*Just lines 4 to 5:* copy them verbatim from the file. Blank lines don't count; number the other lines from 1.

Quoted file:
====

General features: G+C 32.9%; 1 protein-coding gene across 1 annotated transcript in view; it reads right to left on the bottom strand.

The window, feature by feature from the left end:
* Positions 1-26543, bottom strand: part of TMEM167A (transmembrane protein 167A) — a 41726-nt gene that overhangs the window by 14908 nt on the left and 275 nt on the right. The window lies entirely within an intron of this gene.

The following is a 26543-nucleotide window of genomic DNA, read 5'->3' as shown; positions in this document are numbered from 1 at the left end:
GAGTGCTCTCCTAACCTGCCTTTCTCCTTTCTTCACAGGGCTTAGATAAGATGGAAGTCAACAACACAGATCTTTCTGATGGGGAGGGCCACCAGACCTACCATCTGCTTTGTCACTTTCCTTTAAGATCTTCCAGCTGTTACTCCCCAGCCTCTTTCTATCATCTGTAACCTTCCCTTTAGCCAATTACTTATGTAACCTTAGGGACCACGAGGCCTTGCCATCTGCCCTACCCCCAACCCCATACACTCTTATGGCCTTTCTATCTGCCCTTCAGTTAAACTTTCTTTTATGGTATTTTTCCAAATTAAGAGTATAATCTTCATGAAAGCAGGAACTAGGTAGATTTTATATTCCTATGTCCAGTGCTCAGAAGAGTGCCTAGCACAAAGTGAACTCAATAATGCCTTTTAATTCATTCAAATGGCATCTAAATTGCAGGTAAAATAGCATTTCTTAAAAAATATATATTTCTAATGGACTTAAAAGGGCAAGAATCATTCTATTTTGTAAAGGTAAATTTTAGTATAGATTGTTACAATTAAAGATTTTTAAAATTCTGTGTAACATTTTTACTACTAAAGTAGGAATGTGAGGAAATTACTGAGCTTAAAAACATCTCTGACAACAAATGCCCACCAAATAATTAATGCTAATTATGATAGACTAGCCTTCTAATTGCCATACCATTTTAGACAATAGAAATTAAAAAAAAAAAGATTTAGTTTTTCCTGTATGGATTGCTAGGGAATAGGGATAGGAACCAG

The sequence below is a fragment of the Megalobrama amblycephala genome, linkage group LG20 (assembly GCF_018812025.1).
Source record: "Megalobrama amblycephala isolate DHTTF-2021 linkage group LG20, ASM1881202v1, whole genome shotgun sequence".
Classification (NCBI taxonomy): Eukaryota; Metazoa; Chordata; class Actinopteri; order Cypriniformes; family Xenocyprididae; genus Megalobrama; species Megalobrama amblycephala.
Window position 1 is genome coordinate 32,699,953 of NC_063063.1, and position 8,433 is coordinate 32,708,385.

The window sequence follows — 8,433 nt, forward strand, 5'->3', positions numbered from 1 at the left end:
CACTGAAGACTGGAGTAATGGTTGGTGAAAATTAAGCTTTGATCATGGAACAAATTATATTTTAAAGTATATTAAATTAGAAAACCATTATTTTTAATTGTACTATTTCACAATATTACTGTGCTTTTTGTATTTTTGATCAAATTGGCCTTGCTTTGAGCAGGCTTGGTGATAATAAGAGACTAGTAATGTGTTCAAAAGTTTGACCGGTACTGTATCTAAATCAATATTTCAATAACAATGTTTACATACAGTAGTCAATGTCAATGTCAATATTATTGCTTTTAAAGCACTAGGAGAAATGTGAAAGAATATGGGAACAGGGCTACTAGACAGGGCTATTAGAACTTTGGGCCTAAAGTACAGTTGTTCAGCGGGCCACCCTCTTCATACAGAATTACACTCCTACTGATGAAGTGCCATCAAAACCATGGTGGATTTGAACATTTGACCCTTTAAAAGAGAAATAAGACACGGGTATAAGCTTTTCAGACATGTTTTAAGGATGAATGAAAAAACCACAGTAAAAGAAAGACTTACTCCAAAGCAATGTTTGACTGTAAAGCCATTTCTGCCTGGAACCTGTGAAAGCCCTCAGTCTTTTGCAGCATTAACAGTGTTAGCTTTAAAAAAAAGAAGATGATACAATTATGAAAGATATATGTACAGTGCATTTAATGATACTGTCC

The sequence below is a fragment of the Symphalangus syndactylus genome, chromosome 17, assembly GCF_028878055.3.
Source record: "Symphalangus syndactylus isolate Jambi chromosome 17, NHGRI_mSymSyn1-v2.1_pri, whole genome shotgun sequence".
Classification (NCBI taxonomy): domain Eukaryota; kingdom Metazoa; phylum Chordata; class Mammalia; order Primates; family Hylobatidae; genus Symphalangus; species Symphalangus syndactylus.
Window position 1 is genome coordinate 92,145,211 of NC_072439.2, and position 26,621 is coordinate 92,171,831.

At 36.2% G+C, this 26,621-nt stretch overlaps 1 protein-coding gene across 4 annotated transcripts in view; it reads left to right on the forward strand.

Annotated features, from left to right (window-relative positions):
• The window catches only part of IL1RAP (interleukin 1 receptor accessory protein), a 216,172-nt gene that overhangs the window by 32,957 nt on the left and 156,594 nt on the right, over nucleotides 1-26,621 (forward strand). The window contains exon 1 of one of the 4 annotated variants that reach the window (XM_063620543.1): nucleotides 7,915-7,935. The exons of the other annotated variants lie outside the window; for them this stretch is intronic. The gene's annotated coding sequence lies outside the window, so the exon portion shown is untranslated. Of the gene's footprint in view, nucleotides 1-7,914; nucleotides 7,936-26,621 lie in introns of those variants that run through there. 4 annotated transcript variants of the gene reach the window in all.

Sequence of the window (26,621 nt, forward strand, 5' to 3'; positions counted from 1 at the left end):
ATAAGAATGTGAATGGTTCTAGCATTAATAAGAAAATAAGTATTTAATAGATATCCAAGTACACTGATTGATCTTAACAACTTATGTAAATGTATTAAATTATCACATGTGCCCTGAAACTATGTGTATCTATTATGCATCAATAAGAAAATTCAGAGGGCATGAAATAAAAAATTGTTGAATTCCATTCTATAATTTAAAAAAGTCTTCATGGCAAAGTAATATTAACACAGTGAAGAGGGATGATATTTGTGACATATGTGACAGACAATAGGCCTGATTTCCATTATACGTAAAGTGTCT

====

The following is a 26543-nucleotide window of genomic DNA, read 5'->3' as shown; positions in this document are numbered from 1 at the left end:
GAGTGCTCTCCTAACCTGCCTTTCTCCTTTCTTCACAGGGCTTAGATAAGATGGAAGTCAACAACACAGATCTTTCTGATGGGGAGGGCCACCAGACCTACCATCTGCTTTGTCACTTTCCTTTAAGATCTTCCAGCTGTTACTCCCCAGCCTCTTTCTATCATCTGTAACCTTCCCTTTAGCCAATTACTTATGTAACCTTAGGGACCACGAGGCCTTGCCATCTGCCCTACCCCCAACCCCATACACTCTTATGGCCTTTCTATCTGCCCTTCAGTTAAACTTTCTTTTATGGTATTTTTCCAAATTAAGAGTATAATCTTCATGAAAGCAGGAACTAGGTAGATTTTATATTCCTATGTCCAGTGCTCAGAAGAGTGCCTAGCACAAAGTGAACTCAATAATGCCTTTTAATTCATTCAAATGGCATCTAAATTGCAGGTAAAATAGCATTTCTTAAAAAATATATATTTCTAATGGACTTAAAAGGGCAAGAATCATTCTATTTTGTAAAGGTAAATTTTAGTATAGATTGTTACAATTAAAGATTTTTAAAATTCTGTGTAACATTTTTACTACTAAAGTAGGAATGTGAGGAAATTACTGAGCTTAAAAACATCTCTGACAACAAATGCCCACCAAATAATTAATGCTAATTATGATAGACTAGCCTTCTAATTGCCATACCATTTTAGACAATAGAAATTAAAAAAAAAAAGATTTAGTTTTTCCTGTATGGATTGCTAGGGAATAGGGATAGGAACCAG